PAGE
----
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There are quite a few books out that follow the story of an asian in Britain. This book tells the story of a young man born in England who grows up to marry a white girl and have a child. Imtiaz is quite likeable, he proclaims his love for his wife to his parents and they make a go of things as a family. She even converts to Islam. It all changes when Imtiaz goes back to the homeland to visit family. He becomes sucked in to the propaganda and his family aren't enough to save him. The story is written in the style of a journal and towards the end of the book you would probably describe him as mentally i'll. He seems depressed, doesn't go out, thinks he's being followed etc. Seeing his mental decline really does make this a good book. The story itself is the cliche but seeing how Imtiaz crumbles emotionally in the name of the cause is quite gripping and makes you feel sad because he has so much in his life to live for but he loses it all and accepts that he must. Overall, this book was an easy read and gave you an insight into a very worrying topic. I enjoyed it and liked the style of writing.
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VINE VOICEon 16 October 2011
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The headlines of this book is that a Sheffield born Pakistani man is trained in Afghanistan to return to Sheffield as a suicide bomber and writes this autobiographical book as a confession for the wife he expects to leave behind. As he contemplates this action his wife takes their child and leaves him; clearly his treatment of her has become cruel and unreasonable. Hardly someone to like it would seem; and yet somehow one develops a degree of sympathy for him.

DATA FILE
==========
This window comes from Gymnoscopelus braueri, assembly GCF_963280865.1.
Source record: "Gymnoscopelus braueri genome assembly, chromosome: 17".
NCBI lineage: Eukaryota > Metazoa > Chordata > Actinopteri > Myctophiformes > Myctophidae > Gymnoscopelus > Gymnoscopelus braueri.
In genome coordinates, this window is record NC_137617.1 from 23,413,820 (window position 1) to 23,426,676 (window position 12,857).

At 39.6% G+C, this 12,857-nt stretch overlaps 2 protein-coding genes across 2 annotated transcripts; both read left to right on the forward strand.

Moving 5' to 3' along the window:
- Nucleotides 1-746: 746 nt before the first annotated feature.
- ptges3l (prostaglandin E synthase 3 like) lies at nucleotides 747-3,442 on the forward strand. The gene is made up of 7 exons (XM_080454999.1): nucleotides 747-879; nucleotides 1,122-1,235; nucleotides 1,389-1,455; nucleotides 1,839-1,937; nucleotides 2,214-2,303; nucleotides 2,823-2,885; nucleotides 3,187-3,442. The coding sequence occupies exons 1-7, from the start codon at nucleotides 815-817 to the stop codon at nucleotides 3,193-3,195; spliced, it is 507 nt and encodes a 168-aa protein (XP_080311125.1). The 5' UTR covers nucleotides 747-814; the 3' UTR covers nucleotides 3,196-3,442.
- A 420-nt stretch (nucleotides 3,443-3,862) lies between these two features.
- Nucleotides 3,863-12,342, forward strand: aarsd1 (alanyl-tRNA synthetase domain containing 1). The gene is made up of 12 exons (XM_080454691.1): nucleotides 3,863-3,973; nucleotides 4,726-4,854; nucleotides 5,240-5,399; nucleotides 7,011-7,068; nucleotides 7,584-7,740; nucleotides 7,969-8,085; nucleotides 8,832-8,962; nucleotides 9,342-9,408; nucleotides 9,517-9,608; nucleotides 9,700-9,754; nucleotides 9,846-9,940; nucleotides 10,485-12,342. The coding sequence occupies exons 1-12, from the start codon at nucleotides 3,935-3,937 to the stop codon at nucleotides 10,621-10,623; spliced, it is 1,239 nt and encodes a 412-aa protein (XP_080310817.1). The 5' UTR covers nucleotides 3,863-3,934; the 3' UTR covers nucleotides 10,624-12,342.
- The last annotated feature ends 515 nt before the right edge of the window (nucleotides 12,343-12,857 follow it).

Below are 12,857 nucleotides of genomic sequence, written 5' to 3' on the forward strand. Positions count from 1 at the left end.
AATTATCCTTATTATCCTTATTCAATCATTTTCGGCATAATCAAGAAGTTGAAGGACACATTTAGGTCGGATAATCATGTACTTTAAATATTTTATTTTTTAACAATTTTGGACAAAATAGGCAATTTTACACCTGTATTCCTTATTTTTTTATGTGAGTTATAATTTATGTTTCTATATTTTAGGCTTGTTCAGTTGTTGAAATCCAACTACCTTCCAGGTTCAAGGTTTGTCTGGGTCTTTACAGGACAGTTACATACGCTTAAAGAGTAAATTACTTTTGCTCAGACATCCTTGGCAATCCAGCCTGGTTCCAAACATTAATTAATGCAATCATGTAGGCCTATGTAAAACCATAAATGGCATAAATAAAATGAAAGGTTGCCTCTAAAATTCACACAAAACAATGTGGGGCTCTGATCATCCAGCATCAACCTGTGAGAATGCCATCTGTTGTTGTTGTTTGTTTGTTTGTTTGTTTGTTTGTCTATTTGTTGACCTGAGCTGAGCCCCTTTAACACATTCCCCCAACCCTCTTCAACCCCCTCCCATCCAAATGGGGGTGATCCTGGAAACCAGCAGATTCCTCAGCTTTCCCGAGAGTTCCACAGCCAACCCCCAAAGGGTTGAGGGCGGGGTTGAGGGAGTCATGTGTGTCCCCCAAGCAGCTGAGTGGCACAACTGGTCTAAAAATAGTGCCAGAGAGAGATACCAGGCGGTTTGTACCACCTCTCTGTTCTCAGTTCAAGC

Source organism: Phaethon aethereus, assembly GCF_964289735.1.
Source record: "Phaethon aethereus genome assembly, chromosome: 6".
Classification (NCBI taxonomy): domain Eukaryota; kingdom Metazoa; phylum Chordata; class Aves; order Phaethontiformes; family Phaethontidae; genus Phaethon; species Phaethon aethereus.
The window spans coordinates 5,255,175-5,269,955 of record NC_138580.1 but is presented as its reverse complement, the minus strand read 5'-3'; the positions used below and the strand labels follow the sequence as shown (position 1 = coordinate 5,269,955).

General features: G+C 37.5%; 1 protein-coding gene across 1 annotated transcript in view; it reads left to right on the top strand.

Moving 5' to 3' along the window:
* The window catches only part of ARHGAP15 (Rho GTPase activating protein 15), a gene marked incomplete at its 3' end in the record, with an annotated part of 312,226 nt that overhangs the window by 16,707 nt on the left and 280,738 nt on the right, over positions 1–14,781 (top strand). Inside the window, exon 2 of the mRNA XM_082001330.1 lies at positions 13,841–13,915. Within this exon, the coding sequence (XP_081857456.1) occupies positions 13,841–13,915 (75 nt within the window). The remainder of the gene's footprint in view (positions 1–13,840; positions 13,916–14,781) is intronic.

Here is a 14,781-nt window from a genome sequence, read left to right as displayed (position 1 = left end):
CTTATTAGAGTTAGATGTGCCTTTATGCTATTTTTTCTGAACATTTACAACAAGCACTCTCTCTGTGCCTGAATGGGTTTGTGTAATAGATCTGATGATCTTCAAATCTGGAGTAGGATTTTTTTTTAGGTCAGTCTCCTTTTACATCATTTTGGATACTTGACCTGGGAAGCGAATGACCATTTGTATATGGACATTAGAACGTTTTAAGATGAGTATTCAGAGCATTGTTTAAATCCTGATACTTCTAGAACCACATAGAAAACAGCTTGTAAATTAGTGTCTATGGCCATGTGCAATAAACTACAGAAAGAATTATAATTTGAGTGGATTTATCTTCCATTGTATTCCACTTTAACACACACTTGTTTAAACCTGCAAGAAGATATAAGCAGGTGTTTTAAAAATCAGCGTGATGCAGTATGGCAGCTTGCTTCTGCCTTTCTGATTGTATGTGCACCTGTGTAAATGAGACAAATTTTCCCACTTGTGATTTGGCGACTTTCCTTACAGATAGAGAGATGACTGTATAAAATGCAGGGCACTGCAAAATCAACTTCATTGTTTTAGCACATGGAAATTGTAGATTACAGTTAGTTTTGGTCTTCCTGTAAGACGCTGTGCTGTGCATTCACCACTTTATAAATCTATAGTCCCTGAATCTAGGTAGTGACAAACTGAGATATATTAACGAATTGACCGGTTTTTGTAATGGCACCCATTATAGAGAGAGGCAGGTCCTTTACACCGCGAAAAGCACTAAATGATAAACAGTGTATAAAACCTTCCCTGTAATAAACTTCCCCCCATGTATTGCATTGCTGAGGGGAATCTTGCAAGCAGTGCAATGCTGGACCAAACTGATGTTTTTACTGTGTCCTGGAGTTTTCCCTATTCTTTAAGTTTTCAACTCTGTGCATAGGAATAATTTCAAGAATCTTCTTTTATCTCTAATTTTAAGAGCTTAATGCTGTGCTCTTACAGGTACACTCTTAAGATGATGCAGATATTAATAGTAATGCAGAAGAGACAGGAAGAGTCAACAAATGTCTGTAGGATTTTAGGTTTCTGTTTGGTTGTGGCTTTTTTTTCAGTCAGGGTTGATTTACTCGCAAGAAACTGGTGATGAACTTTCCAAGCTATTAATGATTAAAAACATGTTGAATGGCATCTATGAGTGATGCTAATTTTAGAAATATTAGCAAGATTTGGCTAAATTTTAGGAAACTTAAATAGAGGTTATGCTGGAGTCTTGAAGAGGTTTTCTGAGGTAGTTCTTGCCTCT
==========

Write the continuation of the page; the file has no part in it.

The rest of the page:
The book really is an exploration of alienation and belonging, particularly for the immigrant whose home is here in England and yet still talks of 'back home'; of someone that has been brought up in cultures and is a foreigner to each and doesn't know which to choose.
This subject matter could easily elicit cliche after cliche, with facile cut and paste statements from a lesser writer. Here though is a writer with a deft touch who uses light and shade, seriousness and humour and happiness and sadness to produce a powerful, moving novel.